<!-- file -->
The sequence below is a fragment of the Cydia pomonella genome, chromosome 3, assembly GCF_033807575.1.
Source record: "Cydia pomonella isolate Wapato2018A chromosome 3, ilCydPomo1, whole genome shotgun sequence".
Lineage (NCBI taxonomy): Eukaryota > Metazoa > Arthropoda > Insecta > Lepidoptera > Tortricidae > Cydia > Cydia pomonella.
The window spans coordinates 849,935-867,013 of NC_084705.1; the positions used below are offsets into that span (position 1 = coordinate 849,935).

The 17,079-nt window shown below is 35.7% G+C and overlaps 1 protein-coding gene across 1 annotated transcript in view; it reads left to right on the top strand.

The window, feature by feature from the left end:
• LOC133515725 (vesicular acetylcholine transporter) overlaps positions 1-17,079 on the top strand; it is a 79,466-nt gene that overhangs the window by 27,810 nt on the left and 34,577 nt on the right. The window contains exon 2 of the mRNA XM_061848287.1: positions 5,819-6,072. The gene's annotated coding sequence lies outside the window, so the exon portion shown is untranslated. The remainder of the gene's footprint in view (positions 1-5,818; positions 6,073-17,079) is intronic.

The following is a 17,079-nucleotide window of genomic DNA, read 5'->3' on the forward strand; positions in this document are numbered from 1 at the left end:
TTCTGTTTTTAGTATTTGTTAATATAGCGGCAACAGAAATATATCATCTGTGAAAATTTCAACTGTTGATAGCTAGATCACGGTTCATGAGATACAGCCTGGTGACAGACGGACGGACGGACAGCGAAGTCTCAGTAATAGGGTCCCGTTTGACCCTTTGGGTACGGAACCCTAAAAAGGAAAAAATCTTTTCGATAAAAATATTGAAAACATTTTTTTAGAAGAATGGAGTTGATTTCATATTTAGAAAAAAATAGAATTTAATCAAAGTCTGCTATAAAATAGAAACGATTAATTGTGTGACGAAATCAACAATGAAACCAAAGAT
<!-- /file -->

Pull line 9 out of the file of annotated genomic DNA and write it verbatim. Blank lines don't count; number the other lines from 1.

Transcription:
TTCTGTTTTTAGTATTTGTTAATATAGCGGCAACAGAAATATATCATCTGTGAAAATTTCAACTGTTGATAGCTAGATCACGGTTCATGAGATACAGCCTGGTGACAGACGGACGGACGGACAGCGAAGTCTCAGTAATAGGGTCCCGTTTGACCCTTTGGGTACGGAACCCTAAAAAGGAAAAAATCTTTTCGATAAAAATATTGAAAACATTTTTTTAGAAGAATGGAGTTGATTTCATATTTAGAAAAAAATAGAATTTAATCAAAGTCTGCTATAAAATAGAAACGATTAATTGTGTGACGAAATCAACAATGAAACCAAAGAT